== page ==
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SATURDAY, March 29, 2003
Escondido family mourns its Marine, a ‘man of honor’ .

Mar 29 2003    By Daniel J. Chacón and Blanca Gonzalez.    San Diego Union-Tribune staff writers


ESCONDIDO – Fernando Suárez de Solar moved his family from Tijuana less than a decade ago in the hope of securing a better life on the U.S. side of the border.

Yesterday, he struggled with that decision after learning that his only son, Jesús, who joined the Marines after he graduated from Escondido’s Valley High School in 2001, died on a battlefield in Iraq.

“I feel terrible because if I wouldn’t have brought them here, this wouldn’t have happened,” he said, hugging a large framed photograph of his son in his Marine dress blues.

A stream of family and friends, many of whom traveled from Tijuana, spilled into the family’s apartment in tears, unable to talk.    The family closed the door, saying the Marine’s mother felt overwhelmed.

“How is this fair?” asked Suárez’s grandfather, Raúl Navarro Alcazar, 75.    “I can’t explain it.    He was such a good boy.”

Father of marine embraces one of his boyhood friends.

Fernando Suárez de Solar embraces one of Jesús’ boyhood friends, Joshua Josue, outside the Suárezes’ home in Escondido yesterday.    Josue has just heard Jesús had been killed in Iraq.    Behind them is Jesús’ grandfather, Raúl Navarro Alcazar.


Fernando Suárez said his son’s death should serve as an example to those who belittle Mexican immigrants.

“We didn’t come as immigrants to take anything from anyone,” he said.    “It’s the opposite.    We give our blood for their freedom.”

The Suárez family learned of their son’s death yesterday morning, when two Marines showed up at their door.    “Your son is a hero,” one Marine said in Spanish.    “He died on the battlefield in Iraq.”

“They told me, ‘It happened at night,’ ” Suárez said.

He won’t get any more details for two to nine days.

A lance corporal, Suárez was assigned to the 1st Marine Division based at Camp Pendleton.

“He always wanted to help people,” his father said.    “He always wanted to help everyone.”

Suárez, 20, married his longtime girlfriend, Sayne, also 20, in December.    They also had a baby, Erik.

Suárez was born and raised in Tijuana.    He immigrated to the United States in the late 1990s with his father, mother and two sisters.    The family settled in Escondido, where Suárez attended San Pasqual High School.

He then transferred to Valley High School, where staff yesterday remembered him as a good kid with a winning smile who focused on having a military career.

“He was so bright and so mature,” said Principal Janice Boedeker, who had the flag outside the school lowered to half-staff yesterday.

Boedeker said one of Suárez’s former teachers told her she had bumped into Suárez, his wife and their baby at a mall recently.    She said he told her he had been in Afghanistan and that he loved being in the military.

“He was so excited about being a part of the infantry and the Marine Corps,” Boedeker said.    “I always ask kids about their goals what they want to do.    There was never a question with him.    I remember he wrote in big, capital letters: MARINES.”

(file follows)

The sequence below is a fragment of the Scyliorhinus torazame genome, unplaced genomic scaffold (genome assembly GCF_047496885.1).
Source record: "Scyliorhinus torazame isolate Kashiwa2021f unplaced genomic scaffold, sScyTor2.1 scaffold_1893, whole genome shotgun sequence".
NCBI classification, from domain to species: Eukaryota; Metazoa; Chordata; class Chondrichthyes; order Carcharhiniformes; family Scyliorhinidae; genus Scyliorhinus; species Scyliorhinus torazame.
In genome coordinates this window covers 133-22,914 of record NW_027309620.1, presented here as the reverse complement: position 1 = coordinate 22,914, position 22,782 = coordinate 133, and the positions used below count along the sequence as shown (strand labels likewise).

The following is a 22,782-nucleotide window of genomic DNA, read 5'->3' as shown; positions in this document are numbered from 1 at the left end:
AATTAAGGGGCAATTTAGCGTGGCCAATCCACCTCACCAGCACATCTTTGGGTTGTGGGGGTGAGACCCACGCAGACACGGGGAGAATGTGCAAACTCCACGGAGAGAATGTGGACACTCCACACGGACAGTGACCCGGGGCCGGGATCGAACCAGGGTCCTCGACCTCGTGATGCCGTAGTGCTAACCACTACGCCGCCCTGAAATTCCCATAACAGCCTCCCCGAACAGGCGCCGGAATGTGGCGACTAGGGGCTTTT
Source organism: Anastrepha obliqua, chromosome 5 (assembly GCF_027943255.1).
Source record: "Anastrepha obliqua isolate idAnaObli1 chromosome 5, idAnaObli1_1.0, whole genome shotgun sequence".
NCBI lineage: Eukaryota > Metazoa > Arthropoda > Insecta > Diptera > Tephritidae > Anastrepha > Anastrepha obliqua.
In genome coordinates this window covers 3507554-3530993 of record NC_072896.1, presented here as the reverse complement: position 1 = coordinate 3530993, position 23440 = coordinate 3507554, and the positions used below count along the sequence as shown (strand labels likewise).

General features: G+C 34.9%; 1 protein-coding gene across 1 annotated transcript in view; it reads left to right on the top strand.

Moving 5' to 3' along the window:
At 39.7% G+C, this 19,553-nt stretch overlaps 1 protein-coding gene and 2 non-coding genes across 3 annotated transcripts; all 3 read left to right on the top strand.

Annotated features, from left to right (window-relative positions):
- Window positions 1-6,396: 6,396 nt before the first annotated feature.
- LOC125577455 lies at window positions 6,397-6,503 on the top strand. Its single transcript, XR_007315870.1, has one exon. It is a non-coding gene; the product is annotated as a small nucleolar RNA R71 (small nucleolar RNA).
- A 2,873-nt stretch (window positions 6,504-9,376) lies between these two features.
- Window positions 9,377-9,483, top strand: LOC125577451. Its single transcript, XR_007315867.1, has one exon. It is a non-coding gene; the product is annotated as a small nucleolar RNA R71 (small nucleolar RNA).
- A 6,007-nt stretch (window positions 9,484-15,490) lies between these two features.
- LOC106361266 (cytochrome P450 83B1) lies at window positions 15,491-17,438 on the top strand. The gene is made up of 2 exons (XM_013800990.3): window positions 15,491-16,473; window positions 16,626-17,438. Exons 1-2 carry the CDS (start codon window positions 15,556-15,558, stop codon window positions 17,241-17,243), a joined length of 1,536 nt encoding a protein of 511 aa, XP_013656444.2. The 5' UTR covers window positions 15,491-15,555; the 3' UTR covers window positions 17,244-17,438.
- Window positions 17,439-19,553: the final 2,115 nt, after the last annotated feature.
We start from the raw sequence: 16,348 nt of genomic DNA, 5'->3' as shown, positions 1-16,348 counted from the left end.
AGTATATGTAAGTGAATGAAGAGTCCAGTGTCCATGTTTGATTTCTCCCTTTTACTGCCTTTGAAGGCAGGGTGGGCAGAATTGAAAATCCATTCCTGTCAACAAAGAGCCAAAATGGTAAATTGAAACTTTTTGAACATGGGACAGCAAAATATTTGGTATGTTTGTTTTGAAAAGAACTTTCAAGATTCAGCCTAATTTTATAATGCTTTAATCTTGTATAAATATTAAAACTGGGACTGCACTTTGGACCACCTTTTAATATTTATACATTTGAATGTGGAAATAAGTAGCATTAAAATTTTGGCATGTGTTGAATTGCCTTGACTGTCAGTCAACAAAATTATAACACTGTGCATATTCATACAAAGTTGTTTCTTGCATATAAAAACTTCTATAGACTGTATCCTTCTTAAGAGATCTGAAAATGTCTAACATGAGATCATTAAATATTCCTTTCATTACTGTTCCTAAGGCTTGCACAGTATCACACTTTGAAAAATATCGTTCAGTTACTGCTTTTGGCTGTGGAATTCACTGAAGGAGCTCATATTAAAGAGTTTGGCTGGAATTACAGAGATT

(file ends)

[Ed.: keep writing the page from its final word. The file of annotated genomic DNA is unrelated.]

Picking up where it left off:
Suárez returned to the campus several times after he graduated.    Counselor Rhonda Winegarner said he would visit the school with Marine recruiters and spoke at the school’s 9/11 ceremony last year, commemorating those who died in the terrorist attacks.

“He was quite eloquent and spoke about what an honor it was to serve our country,” she said, her voice breaking.    “He had a smile that could steal your heart.”

Tom Gabriella, one of Suárez’s teachers, remembers Suárez’s senior project.

“It was a power point presentation on the military – what it takes to be successful, what it teaches you,” Gabriella said.

A couple of weeks ago, Suárez visited the campus in uniform and told Gabriella he was heading to Kuwait.    “I kind of grimaced and told him to be careful.”

Suárez’s family told him to fight hard and to help the wounded, even the enemy.

Longtime family friend Gloria González of Tijuana said that as Mexicans, many of the people mourning Suárez’s death were against war.    Yet they respected Suárez’s beliefs.

“He died for what he thought was just,” she said.    “Not many people would die for what they believe.    He was very brave.    My only hope is that his death won’t be in vain.”

Suárez’s father said his son understood the risk of being a Marine.

“He said, ‘Dad, if something happens to me, take care of my son.    Teach him like you taught me,’” his father said.    “He was always proud to be Mexican.    That’s how I want my grandson to remember him.    He was a man of honor.”

A few days ago, Fernando Suárez e-mailed a letter to his son, asking him to be careful and to remember his values.

“Wear your American soldier’s uniform with pride, but wear with even greater pride your heritage of an Aztec warrior,” he wrote.

Fernando Suárez said his son died defending the values of his newfound country.

“He died like a hero. I have no doubts about that.”





'You lied, they died,' Jesús' father tells Bush



Jesús died on a battlefield in Iraq.





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